On Wednesday, the US Naval Academy announced that it will integrate sexual assault prevention into the academic program in an effort combat high rates of sexual assault in the military.
Commandant Captain Bill Byrne, who took over the academy this summer, wants to change the current Sexual Harassement and Assault Prevention Education initiative from after-class trainings to part of the classroom structure starting on “Day One.” The program discusses rape and its psychological effects, consent, dating, the effects of alcohol, and what bystanders can do to stop assault. It is expected to be made part of an introductory Navy leadership class during the spring semester and then incorporated into other classes.
In May, the Department of Defense issued an annual report that showed that sexual assault in the military rose by 35% from 2010 to 2012. The report found that 26,000 members of the military experienced “unwanted sexual contact” in 2012 when answering an anonymous survey – a rate of approximately 70 assaults a day. That number is almost 7,000 instances higher than in 2010. In addition the report found only 3,374 reports of sexual assault were filed, according to the Pentagon. Of those cases filed, fewer than one in 10 ended with a court-martial conviction of sexual assault. In the majority of cases, the alleged attacker faced small administrative punishments or the case was dismissed.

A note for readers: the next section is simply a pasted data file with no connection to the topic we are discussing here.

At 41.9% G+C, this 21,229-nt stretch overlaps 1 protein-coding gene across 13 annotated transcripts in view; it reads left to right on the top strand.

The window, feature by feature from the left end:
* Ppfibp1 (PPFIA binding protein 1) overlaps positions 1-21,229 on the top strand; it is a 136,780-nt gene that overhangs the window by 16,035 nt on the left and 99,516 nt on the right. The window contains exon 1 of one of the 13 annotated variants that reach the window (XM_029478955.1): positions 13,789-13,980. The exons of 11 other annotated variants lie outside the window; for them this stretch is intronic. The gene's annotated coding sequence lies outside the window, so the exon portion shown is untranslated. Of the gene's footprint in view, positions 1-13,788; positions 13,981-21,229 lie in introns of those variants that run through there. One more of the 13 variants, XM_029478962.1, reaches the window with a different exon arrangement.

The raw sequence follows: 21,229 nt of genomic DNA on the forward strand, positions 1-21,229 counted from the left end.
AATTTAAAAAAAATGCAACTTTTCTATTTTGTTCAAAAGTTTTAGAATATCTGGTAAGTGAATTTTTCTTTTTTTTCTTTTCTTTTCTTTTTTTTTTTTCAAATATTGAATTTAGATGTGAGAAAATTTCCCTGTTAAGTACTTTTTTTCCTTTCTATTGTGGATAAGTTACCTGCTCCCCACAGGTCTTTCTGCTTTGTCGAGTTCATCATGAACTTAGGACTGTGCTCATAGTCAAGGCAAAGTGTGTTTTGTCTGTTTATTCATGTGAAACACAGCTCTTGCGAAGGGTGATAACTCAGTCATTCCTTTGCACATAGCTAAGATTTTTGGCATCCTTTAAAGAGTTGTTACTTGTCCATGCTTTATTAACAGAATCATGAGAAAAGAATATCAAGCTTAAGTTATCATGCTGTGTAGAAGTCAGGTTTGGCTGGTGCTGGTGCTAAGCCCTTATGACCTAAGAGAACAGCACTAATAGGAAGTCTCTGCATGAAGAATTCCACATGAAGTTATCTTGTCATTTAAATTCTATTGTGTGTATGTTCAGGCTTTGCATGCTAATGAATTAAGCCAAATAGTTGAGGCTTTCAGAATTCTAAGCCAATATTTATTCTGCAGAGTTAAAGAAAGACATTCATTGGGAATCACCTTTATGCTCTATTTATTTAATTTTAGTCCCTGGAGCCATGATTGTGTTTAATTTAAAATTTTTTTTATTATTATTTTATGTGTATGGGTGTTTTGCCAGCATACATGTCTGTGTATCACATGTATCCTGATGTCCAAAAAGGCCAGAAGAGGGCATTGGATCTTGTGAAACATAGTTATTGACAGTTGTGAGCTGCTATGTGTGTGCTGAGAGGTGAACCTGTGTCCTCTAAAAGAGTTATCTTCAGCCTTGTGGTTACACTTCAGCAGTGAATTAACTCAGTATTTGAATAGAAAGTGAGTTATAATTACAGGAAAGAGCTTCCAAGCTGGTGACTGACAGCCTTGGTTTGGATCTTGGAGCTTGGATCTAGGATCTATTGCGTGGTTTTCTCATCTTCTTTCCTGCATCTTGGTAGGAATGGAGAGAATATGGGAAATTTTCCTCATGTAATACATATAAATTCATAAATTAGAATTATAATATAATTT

“The leadership division and the faculty are figuring out exactly what it means to the student in the classroom, and we aren’t there yet,” Byrne told reporters. “But I feel good that everybody’s in agreement that it’s the right thing to do.”